Syria's defense minister, Maj. Gen. Mustafa Talas, arrived in Beirut on Wednesday on his first inspection since 7,000 Syrian troops were deployed in West Beirut in February to quell militia anarchy, local radio stations said.
NEWS
February 9, 1991 | From Times Staff and Wire Reports
Syria's defense minister, whose troops are on the allied side in the Persian Gulf War, said Iraq's Soviet-supplied tanks and automatic rifles are superior to those of the West and that the Patriot missile-killer is vastly overrated. "If the Americans had to fight a 'Star Wars' conflict, as depicted in movies, they would suffer a catastrophe," Gen. Mustafa Talas told the Soviet defense newspaper Red Star. Talas was in Moscow on a two-day visit. He implied that the U.S.
WORLD
September 21, 2013 | By Patrick J. McDonnell
DAMASCUS, Syria - At age 70, Ahmad Saidi took up arms after the slaying of his son, a father of five who was killed when a remote-controlled bomb blew up his car. A neighbor suspected in the attack was later overheard bragging about his "gift" for the Saidi family. "This is our homeland," Saidi, a textile merchant, said this week as he stood in camouflage pants amid the shrapnel-scarred interior of the Zubair Mosque, where even a stack of Korans had been shredded by bullets. "We will die defending it. " The defiant septuagenarian with the patrician crown of snow-white hair and matching beard is not a soldier with the Syrian army or a militant in a rebel brigade.
NEWS
August 20, 1989 | NICK B. WILLIAMS Jr., Times Staff Writer
As Syrian troops and Muslim militias drew a circle of fire around the main Christian forces in Lebanon early last week, international demands for restraint fell on deaf ears in this capital city. The U.S. State Department branded as an "irresponsible escalation" last weekend's Syrian-supported assault on Christian positions at strategic Souq el Gharb, the first ground attack in the ruinous, five-month-old artillery war over Beirut.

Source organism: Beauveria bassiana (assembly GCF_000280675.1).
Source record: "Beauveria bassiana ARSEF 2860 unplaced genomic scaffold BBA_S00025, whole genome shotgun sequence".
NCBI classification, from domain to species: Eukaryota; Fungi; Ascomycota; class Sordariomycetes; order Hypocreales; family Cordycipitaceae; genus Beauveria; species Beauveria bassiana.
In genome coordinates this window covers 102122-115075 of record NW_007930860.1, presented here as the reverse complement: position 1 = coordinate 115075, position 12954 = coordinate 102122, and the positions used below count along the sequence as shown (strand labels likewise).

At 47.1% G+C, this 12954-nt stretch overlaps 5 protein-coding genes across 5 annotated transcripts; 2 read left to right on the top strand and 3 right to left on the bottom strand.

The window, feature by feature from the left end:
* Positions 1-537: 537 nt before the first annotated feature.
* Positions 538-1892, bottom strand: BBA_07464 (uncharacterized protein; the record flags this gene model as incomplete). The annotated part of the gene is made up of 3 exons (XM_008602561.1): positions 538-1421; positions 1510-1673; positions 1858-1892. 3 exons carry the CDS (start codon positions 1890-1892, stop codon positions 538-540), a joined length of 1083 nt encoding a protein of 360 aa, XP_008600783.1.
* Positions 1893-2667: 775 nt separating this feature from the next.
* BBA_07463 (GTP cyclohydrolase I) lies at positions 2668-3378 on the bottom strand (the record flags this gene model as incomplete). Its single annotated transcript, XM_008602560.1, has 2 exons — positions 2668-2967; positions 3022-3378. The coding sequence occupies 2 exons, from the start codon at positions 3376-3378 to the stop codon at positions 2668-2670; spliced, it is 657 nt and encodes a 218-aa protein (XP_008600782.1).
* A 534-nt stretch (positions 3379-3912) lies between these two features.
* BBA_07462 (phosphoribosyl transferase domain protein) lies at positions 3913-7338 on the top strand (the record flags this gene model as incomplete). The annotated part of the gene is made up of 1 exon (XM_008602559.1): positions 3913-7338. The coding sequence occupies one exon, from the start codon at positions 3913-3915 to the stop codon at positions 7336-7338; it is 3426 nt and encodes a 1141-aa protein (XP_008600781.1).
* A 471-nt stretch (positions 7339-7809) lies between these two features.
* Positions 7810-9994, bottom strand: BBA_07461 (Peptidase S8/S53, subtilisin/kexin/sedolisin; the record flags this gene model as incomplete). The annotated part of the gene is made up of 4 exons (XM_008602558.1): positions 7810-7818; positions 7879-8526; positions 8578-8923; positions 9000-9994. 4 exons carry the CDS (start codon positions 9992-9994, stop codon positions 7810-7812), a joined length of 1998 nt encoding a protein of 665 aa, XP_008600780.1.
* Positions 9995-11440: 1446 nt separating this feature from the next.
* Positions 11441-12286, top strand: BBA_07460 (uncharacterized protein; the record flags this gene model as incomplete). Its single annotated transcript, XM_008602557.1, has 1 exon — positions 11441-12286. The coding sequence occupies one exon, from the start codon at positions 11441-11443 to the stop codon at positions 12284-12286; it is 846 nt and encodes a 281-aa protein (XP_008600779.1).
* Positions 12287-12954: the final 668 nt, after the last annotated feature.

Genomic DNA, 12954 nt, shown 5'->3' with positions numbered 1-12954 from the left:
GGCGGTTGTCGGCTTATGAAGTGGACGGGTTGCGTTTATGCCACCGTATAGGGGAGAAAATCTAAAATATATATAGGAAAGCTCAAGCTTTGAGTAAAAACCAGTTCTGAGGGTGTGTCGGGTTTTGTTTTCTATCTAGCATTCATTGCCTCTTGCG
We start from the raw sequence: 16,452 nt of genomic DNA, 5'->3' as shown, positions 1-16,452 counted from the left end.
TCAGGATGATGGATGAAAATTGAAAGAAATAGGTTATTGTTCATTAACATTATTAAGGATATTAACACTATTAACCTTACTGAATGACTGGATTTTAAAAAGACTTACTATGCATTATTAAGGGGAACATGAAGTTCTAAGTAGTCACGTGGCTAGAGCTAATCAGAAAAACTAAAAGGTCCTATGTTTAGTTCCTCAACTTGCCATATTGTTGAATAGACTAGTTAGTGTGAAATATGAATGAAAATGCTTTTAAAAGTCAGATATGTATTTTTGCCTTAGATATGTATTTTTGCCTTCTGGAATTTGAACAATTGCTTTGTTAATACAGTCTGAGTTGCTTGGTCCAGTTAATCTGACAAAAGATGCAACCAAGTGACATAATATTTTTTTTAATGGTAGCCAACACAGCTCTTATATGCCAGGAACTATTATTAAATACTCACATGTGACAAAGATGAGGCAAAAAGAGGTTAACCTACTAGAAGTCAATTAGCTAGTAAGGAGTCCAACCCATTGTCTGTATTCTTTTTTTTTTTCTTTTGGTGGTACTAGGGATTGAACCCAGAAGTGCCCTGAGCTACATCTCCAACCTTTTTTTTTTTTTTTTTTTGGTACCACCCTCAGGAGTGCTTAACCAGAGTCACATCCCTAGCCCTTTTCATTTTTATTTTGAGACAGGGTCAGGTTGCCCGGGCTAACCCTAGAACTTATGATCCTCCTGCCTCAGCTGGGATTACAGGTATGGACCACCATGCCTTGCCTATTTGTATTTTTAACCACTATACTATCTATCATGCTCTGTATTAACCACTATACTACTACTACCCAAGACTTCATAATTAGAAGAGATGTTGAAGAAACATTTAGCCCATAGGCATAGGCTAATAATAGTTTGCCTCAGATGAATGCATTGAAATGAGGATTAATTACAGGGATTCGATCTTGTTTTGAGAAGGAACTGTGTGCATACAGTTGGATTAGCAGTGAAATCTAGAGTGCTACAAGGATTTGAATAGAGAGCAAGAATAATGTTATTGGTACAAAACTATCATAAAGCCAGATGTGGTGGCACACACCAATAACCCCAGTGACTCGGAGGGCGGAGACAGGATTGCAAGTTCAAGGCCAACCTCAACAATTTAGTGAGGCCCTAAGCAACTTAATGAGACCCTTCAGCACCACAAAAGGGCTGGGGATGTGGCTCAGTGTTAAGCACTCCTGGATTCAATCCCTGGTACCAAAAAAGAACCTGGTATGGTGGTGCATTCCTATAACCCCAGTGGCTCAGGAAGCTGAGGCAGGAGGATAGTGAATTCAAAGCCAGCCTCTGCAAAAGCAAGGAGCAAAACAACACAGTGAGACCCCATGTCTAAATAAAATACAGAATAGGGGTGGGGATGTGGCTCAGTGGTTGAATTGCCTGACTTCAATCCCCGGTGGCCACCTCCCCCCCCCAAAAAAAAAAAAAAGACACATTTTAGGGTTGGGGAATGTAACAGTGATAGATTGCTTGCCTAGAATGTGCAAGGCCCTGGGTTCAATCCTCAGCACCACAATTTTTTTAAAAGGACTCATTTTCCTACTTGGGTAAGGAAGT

NEWS
February 22, 1988 | CHARLES P. WALLACE, Times Staff Writer
This nation, which was seen only months ago as taking a commanding role in the Arab world, has been forced onto the defensive. The Arab world's leading radical state has been impoverished by its economy and pushed to the margin by Arab moderates.
NEWS
July 27, 1987
Syria has received its first shipment of Soviet-built MIG-29 fighters, but the top Soviet warplane is not seen as a threat in Israel, defense sources in Tel Aviv said. Syria, which received about 10 MIG-29s last week, is due to get 30 of the planes, a number insufficient to challenge the Israeli air force, the defense sources said. Israel's air force commander, Maj. Gen. Amos Lapidot, referring to the expected shipment, said: "It will improve the Syrian air force. . . .
WORLD
April 17, 2013 | By David S. Cloud, Los Angeles Times
WASHINGTON - The Pentagon is sending about 200 troops to Jordan, the vanguard of a potential U.S. military force of 20,000 or more that could be deployed if the Obama administration decides to intervene in Syria to secure chemical weapons arsenals or to prevent the 2-year-old civil war from spilling into neighboring nations. Troops from the 1st Armored Division will establish a small headquarters near Jordan's border with Syria to help deliver humanitarian supplies for a growing flood of refugees and to plan for possible military operations, including a rapid buildup of American forces if the White House decides intervention is necessary, senior U.S. officials said.